TexasEscapes.com Texas Escapes Online Magazine: Travel and History
Columns: History, Humor, Topical and Opinion
Over 1600 Texas Towns & Ghost Towns
NEW : : TEXAS TOWNS : : GHOST TOWNS : : FEATURES : : COLUMNS : : ARCHITECTURE : : IMAGES : : SITE MAP
HOME
SEARCH SITE
ARCHIVES
RESERVATIONS
Texas Hotels
Hotels
Cars
Air
Cruises
 
  Texas : Features : Columns : All Things Historical

KAISER'S BURNOUT and
Other Big Thicket Adventures

by Archie P. McDonald, PhD
Archie McDonald, PhD

The Big Thicket has provided southeast Texans with a bucket full of political controversy.

That statement likely will remind greybeards of the struggles of Maxine Johnston, Archer Fulingim, Pete Gunter, even Senator Ralph Yarborough, and many others to preserve this natural wonder from those who, in their view, were exploiters and despoilers.

But a previous political controversy is the subject of this tale. The teller is Francis Abernethy, who knows more than most about the flora, fauna, and folklore of the Thicket. Ab presented Dean Tevis' "The Battle At Bad Luck Creek" in his Tales From The Big Thicket, published by the University of Texas Press. It is a story about political dissent and intolerance of such by the faithful during the American Civil War. Ab's introduction to the article weaves several legends of this confrontation. Confederate Texans, as with all embattled people, were in no mood to suffer some residents of the Thicket who would not volunteer for Confederate military service or even allow themselves to be drafted. Known as Jayhawkers, they hid out in the Thicket when government types showed up. Since this was home ground, they made themselves impossible to find in the tighteye country.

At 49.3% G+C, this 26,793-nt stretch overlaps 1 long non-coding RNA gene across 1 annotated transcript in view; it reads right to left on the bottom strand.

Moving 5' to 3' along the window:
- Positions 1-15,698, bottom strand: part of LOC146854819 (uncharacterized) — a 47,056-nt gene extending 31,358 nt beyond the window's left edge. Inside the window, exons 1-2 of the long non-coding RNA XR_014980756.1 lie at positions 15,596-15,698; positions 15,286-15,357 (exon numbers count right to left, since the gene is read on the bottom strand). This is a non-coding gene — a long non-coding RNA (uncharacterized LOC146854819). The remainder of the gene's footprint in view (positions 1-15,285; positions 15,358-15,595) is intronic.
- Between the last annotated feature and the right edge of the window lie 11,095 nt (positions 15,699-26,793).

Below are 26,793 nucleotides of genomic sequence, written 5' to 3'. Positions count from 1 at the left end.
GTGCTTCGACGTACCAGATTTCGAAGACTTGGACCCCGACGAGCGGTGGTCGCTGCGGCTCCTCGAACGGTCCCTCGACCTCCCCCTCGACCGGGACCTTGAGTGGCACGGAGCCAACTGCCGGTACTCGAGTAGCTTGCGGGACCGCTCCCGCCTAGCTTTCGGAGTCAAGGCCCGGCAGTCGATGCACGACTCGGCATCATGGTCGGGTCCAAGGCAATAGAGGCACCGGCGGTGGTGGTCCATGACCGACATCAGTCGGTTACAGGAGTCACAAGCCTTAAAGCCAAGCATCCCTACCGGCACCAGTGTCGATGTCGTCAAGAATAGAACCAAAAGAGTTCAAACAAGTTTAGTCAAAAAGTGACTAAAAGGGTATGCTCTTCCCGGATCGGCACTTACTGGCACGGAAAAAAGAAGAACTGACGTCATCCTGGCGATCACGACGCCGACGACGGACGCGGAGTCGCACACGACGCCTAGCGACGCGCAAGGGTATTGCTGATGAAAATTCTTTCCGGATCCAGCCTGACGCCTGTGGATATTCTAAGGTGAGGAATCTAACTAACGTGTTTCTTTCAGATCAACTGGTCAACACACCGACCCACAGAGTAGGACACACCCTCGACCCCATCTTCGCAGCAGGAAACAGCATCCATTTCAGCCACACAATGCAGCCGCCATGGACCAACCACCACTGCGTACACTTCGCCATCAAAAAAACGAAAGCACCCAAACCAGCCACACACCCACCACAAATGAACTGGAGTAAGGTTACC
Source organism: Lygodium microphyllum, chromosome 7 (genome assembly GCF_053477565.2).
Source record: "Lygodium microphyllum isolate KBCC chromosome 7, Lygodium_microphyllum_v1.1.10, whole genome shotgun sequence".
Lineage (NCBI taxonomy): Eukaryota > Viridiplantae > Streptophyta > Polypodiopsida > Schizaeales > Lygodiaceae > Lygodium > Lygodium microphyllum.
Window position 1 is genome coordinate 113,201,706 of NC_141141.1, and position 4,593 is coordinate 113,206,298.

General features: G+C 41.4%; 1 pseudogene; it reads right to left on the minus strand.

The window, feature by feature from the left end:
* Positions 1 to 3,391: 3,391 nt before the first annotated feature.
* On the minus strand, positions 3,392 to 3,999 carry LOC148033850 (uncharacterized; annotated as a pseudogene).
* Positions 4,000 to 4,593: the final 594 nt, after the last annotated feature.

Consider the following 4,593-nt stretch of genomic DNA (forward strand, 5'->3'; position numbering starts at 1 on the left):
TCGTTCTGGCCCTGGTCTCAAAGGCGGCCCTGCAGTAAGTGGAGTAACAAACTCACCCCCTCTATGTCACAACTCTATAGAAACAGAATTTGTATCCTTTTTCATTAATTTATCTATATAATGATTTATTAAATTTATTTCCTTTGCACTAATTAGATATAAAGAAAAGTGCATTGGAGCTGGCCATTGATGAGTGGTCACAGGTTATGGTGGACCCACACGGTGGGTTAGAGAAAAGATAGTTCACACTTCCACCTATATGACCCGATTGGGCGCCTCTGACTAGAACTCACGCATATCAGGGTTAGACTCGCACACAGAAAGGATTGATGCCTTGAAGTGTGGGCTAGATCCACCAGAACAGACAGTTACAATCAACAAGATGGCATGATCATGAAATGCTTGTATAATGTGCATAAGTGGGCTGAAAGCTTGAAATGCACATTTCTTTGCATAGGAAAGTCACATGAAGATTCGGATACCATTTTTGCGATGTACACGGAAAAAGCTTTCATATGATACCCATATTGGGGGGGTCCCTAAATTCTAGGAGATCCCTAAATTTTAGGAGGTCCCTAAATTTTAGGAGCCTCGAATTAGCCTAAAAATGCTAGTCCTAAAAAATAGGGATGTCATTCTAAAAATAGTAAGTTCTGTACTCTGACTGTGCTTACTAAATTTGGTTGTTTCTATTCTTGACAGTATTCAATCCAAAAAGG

If they ran out of staples, they robbed bee hives and stashed the honey in a pine grove, and helpers would take the honey and leave needed supplies. A town located there, says Ab, is still known as Honey Island. Captain Charlie Bullock captured a band of Jayhawkers and locked them up in Woodville in a wooden shack, doubtless the only kind available. One of them, Warren Collins, had his pocket knife hidden in his boot. So while the guards were distracted, Jayhawkers whittled away on their wooden jail until they had a hole through which they could escape. Even Collins, evidently the chief distractor, escaped during the confusion that resulted when the absence of the others was discovered.

And the Burnout?

This occurred when Captain James Kaiser set fire to a canebrake to flush out Jayhawkers. The heat was so intense that the cane never grew back, and its ugly scar became a perpetual witness to the high emotional temperature of those who fought, and those who refused to fight, for the Confederacy.


All Things Historical

December 10-16, 2000
Published by permission.
A syndicated column in over 40 East Texas newspapers
(Archie P. McDonald is Director of the East Texas Historical Association and author or editor of more than 20 books on Texas)


Area Hotels -Book Here & Save
Beaumont Hotels > Lufkin Hotels > Livingston Hotels >
Texas Hotels >
 
TEXAS TOWN LIST | TEXAS GHOST TOWNS | TEXAS COUNTIES
Texas Hill Country | East Texas | Central Texas North | Central Texas South |
West Texas | Texas Panhandle | South Texas | Texas Gulf Coast
TRIPS | STATES PARKS | RIVERS | LAKES | DRIVES | MAPS

TEXAS FEATURES
Ghosts | People | Historic Trees | Cemeteries | Small Town Sagas | WWII |
History | Black History | Rooms with a Past | Music | Animals | Books | MEXICO
COLUMNS : History, Humor, Topical and Opinion

TEXAS ARCHITECTURE | IMAGES
Courthouses | Jails | Churches | Gas Stations | Schoolhouses | Bridges | Theaters |
Monuments/Statues | Depots | Water Towers | Post Offices | Grain Elevators |
Lodges | Museums | Stores | Banks | Gargoyles | Corner Stones | Pitted Dates |
Drive-by Architecture | Old Neon | Murals | Signs | Ghost Signs | Then and Now
Vintage Photos

TRAVEL RESERVATIONS | USA

Privacy Statement | Disclaimer | Recommend Us
Contributors | Staff | Contact TE
TEXAS ESCAPES ONLINE MAGAZINE
Website Content Copyright 1998-2007. Texas Escapes - Blueprints For Travel, LLC. All Rights Reserved
This page last modified: July 23, 2006